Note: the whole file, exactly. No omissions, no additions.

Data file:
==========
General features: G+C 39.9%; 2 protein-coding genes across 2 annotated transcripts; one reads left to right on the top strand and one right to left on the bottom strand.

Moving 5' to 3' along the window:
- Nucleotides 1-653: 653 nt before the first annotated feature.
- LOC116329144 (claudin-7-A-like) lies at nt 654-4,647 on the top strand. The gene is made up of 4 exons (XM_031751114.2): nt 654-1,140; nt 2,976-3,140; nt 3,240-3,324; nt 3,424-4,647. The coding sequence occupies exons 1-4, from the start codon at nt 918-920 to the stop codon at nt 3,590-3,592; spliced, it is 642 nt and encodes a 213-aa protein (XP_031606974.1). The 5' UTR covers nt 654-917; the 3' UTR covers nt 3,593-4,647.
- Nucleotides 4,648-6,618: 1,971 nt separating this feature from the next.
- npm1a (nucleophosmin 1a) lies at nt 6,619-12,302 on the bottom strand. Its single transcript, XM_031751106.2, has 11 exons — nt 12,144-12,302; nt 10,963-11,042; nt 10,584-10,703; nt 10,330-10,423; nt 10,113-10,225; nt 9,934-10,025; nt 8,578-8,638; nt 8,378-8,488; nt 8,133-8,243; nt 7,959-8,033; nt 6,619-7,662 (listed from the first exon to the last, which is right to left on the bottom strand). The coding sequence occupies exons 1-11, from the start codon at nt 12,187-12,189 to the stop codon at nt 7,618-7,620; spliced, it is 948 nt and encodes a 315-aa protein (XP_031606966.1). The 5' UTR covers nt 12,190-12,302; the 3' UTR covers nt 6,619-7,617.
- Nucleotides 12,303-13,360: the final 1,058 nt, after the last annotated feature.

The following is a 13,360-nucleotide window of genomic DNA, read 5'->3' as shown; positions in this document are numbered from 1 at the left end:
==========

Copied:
General features: G+C 39.9%; 2 protein-coding genes across 2 annotated transcripts; one reads left to right on the top strand and one right to left on the bottom strand.

Moving 5' to 3' along the window:
- Nucleotides 1-653: 653 nt before the first annotated feature.
- LOC116329144 (claudin-7-A-like) lies at nt 654-4,647 on the top strand. The gene is made up of 4 exons (XM_031751114.2): nt 654-1,140; nt 2,976-3,140; nt 3,240-3,324; nt 3,424-4,647. The coding sequence occupies exons 1-4, from the start codon at nt 918-920 to the stop codon at nt 3,590-3,592; spliced, it is 642 nt and encodes a 213-aa protein (XP_031606974.1). The 5' UTR covers nt 654-917; the 3' UTR covers nt 3,593-4,647.
- Nucleotides 4,648-6,618: 1,971 nt separating this feature from the next.
- npm1a (nucleophosmin 1a) lies at nt 6,619-12,302 on the bottom strand. Its single transcript, XM_031751106.2, has 11 exons — nt 12,144-12,302; nt 10,963-11,042; nt 10,584-10,703; nt 10,330-10,423; nt 10,113-10,225; nt 9,934-10,025; nt 8,578-8,638; nt 8,378-8,488; nt 8,133-8,243; nt 7,959-8,033; nt 6,619-7,662 (listed from the first exon to the last, which is right to left on the bottom strand). The coding sequence occupies exons 1-11, from the start codon at nt 12,187-12,189 to the stop codon at nt 7,618-7,620; spliced, it is 948 nt and encodes a 315-aa protein (XP_031606966.1). The 5' UTR covers nt 12,190-12,302; the 3' UTR covers nt 6,619-7,617.
- Nucleotides 12,303-13,360: the final 1,058 nt, after the last annotated feature.

The following is a 13,360-nucleotide window of genomic DNA, read 5'->3' as shown; positions in this document are numbered from 1 at the left end: